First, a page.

2015 GSA Annual Meeting in Baltimore, Maryland, USA (1-4 November 2015)

Paper No. 301-10
Presentation Time: 9:00 AM-6:30 PM


SALAMON, Mariusz A., Department of Paleontology and Stratigraphy, Faculty of Earth Sciences, University of Silesia in Katowice, Bedzinska Street 60, Sosnowiec, 41-200, Poland, GORZELAK, Przemyslaw, Institute of Paleobiology, Polish Academy of Sciences, Twarda Str. 51/55, Warsaw, 00-818, Poland, HANKEN, Nils-Martin, Department of Geology, UiT – The Arctic University of Norway, NO-9037 11 Tromsø, Tromsø, NO-9037, Norway, RIISE, Henrik Erevik, Halliburton, Sperry Drilling, P.O. Box 200, Stavanger, NO-4065, Norway and FERRE, Bruno, Sotteville-lès-Rouen, F-76300, France, paleo.crinoids@poczta.fm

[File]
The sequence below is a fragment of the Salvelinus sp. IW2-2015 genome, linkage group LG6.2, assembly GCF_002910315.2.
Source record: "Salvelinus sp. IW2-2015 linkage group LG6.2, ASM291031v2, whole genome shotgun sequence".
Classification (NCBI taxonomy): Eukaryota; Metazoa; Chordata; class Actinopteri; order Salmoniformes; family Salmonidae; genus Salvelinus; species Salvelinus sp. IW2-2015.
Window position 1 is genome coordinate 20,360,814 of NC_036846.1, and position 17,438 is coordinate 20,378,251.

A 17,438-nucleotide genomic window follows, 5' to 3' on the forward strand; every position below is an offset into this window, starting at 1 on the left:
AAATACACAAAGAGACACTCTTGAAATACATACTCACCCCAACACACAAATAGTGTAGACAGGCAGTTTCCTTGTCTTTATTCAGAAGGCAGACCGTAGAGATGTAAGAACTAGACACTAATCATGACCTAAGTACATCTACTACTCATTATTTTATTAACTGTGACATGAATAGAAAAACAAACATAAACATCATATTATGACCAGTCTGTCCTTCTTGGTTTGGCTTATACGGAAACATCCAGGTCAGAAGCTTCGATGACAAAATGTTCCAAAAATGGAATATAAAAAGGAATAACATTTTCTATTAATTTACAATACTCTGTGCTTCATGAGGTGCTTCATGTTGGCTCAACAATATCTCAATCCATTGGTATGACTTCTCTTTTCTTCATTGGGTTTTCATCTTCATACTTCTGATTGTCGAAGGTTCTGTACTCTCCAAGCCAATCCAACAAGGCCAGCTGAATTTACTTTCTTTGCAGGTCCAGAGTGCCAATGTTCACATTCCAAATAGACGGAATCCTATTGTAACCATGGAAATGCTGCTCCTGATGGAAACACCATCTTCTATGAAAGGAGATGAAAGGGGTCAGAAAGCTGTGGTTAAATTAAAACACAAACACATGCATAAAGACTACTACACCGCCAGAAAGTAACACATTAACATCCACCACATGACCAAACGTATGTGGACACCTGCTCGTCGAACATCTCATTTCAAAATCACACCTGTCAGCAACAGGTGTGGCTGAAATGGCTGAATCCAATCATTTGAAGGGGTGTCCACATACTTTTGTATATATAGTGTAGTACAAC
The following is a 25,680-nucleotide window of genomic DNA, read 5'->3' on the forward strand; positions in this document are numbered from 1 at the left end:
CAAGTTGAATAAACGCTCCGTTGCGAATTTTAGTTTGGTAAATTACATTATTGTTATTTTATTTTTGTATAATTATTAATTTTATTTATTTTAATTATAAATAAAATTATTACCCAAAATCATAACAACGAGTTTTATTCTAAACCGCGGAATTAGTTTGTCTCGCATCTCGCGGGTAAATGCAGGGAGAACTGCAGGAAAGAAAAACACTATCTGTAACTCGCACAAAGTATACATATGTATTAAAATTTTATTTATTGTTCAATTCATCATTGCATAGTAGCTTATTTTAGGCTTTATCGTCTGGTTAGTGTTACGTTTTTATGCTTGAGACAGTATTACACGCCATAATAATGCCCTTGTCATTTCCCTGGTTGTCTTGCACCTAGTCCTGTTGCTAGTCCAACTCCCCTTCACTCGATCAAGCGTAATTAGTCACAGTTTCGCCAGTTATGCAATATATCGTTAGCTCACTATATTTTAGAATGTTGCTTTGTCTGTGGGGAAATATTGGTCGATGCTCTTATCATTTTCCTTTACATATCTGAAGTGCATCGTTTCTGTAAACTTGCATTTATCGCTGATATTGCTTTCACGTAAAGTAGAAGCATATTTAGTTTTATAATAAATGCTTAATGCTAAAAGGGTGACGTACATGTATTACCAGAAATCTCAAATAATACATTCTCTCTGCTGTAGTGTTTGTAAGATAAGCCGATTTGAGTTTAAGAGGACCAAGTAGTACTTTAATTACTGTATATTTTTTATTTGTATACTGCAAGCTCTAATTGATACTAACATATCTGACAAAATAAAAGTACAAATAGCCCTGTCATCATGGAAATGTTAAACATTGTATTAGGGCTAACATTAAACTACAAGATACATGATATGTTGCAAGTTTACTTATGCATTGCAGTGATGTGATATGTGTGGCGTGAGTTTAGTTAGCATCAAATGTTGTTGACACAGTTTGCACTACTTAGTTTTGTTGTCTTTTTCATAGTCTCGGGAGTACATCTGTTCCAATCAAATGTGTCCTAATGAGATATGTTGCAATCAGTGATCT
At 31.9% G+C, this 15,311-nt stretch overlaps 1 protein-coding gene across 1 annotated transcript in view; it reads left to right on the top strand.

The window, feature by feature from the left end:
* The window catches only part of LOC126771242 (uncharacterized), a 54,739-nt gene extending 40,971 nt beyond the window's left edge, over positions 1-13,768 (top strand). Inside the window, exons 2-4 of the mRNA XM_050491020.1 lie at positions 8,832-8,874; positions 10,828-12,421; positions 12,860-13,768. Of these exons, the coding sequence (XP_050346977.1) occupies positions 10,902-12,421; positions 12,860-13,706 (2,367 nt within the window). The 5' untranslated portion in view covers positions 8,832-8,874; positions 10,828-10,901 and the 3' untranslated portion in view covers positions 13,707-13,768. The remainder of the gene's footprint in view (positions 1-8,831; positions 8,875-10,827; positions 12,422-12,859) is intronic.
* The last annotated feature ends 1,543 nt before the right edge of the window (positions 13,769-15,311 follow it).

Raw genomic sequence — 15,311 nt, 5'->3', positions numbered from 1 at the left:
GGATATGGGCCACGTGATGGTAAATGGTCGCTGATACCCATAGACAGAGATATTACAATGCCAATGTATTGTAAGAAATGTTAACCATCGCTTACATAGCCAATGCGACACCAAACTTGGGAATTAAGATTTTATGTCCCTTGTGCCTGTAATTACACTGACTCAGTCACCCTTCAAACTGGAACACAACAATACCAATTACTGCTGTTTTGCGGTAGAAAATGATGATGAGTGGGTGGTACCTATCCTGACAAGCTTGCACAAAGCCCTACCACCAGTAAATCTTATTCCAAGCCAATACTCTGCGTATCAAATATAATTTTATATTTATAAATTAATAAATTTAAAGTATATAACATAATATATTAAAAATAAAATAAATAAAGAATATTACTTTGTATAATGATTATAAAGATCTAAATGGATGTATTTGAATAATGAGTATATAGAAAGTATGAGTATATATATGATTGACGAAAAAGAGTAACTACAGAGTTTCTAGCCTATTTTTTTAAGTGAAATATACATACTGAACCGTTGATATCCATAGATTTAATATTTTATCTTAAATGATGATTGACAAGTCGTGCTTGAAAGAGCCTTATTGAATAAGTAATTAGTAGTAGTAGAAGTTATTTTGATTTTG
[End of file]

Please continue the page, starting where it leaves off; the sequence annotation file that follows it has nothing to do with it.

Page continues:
The end-Permian mass extinction constitutes the major breakdown in the history of life. With regards to crinoids (Crinoidea), it led to the demise of the major Paleozoic crinoid groups including cladids, disparids, flexibles and camerates. It has been argued that only a single lineage derived from a Late Paleozoic ancestor survived this mass extinction. Holocrinids (Holocrinida), the oldest Mesozoic crinoids, are considered the stem group for the post-Paleozoic monophyletic subclass Articulata. New findings of crinoids from the Lower Triassic (Induan and Olenekian) of Svalbard radically reassess the previous hypothesis about the severity of the end-Permian mass extinction on crinoids and provide new insights into the origins and early evolution of post-Paleozoic crinoids. More specifically, we show that at least several taxa belonging to at least four orders already existed in the Early Triassic of Svalbard. This implies that the aftermath recovery of crinoids should have begun much earlier in higher paleolatitudes than in central Tethys. It seems highly improbable that such a rapid rate of morphological divergence from a single holocrinid lineage could have taken place within few Myrs following the P/T boundary. More probably, the divergence of the crown-group articulates could have likely occurred in the Late Paleozoic implying the survival of more than a single crinoid lineage from the end-Permian extinction.